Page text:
Earlier today I posted an article in the links on the euro’s move up to a 14-month high. As I write this, the euro is trading a 1.3568 to the US dollar, up markedly from 2012’s low during the sovereign debt crisis of 1.2063 on 25 July.
And there’s a big reason for this.
Looking into my archives from that period, I see articles like “More on the euro disaster and current account imbalances” from Randy Wray on 17 Jul, “German – Spanish 10-year spread reaches record 610 basis points” from 20 Jul and “On Spain’s death spiral, regional bailouts and Germany’s ability to profit from crisis” from 22 Jul. It doesn’t take a rocket scientist to figure out that euro weakness is directly related to the sovereign debt crisis then. In fact, the euro bottomed on the very day that Mario Draghi announced that he would do “whatever it takes” and has since appreciated 15 cents to its present 1.35 level.
So, it’s clear that euro strength is inversely correlated with the severity of the sovereign debt crisis, something that presents euro policy makers with something of a dilemma.
Mohammed El-Erian said it best on Monday when he wrote that the ECB will come under pressure in the currency wars.
“The immediate solution to the euro’s existential problem came in the form of the European Central Bank’s “outright monetary transactions“. The ECB was supported by the progress made by governments in agreeing to reinforce monetary union with greater fiscal union, political integration and banking union.
Having solved its urgent problem, the eurozone needs to deal with a new dilemma: that of an appreciating currency. There is a growing number of countries seeking to weaken their own currencies. Indeed, in the last six months, the euro has appreciated by 11 per cent against the US dollar and by 8 per cent in nominal trade weighted terms. It has appreciated by a lot more against the Japanese yen.”
I highly recommend you read the whole piece. The implication here is that every country that can, the US, Britain, the Swiss, Japan, and Australia, etc, has a monetary policy that is conducive to a depreciating currency. These countries are either engaged in QE, intervening in currency markets to suppress their exchange rate or lowering policy rates, all monetary policies which weaken a currency. The ECB is the notable exception.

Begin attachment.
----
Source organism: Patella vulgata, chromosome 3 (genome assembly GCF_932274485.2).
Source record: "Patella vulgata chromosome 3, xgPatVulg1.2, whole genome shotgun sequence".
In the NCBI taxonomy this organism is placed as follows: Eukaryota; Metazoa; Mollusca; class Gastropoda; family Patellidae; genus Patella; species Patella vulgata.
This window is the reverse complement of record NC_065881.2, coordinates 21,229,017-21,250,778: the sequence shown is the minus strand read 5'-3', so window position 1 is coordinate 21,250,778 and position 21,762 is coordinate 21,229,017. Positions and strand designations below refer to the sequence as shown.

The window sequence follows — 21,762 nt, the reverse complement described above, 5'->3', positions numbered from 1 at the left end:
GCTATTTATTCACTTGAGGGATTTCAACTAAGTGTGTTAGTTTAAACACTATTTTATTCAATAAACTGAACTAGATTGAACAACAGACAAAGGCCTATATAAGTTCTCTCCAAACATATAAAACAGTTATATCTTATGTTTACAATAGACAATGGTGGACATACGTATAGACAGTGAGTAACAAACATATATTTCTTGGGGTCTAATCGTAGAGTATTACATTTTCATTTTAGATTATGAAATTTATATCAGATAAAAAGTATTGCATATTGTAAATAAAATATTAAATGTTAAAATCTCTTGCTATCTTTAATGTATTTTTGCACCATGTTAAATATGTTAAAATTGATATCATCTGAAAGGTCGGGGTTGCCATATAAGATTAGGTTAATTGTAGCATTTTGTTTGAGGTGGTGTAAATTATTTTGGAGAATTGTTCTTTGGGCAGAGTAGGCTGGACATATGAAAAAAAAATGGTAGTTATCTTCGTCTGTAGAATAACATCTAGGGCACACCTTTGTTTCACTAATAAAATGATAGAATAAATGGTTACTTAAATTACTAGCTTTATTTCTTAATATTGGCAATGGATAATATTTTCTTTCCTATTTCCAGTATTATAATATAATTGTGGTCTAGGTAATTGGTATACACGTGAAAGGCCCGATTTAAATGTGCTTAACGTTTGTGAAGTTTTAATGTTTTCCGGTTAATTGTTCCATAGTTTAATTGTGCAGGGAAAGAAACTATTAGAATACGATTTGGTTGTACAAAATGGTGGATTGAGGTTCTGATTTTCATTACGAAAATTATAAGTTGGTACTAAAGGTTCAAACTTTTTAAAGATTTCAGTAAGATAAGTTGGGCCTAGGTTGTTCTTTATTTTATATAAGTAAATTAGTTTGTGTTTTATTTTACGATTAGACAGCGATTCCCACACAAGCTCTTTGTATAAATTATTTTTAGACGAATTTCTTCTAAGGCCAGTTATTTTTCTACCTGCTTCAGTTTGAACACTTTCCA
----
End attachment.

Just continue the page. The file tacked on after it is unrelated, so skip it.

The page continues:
Because the euro zone’s institutional framework is geared toward tight money and an independent central bank, in a world of easy money we should expect the euro to appreciate unless the sovereign debt crisis flares. The interesting bit is that some investors like Jeremy Grantham were legging into European shares just as the currency was appreciating and shares were outperforming. That was a good strategy. Now that the euro has appreciated and bond prices have come down to reflect lower sovereign debt crisis stress, I believe we should see further outperformance in Europe when the currency translation is factored in. Rotation out of the US and into Europe should continue on this basis.
The problem for Europe is Spain. Because Spain’s deficit target is unrealistic, the country has taken on so much austerity that it is creating a debt deflation. I believe Spain will have to apply for an OMT style bailout at some point this year. If this happens as a result of a crisis that sees Spanish bond yields appreciating, then the euro and share prices will fall until the OMT is in place. But because the OMT exists, I believe that fundamentally, the euro zone’s government bonds should trade as quasi-sovereign currency bonds, with yields coming down over time. We should look for Spain to get a green light in relaxing its deficit target and/or formally requesting an OMT program as a good sign for European equities bond yields and the euro.
For now, as Spain is not yet in the hot seat and the crisis is subdued, the euro should continue to appreciate. And this will prove painful for the Spanish in particular, making an OMT request more likely.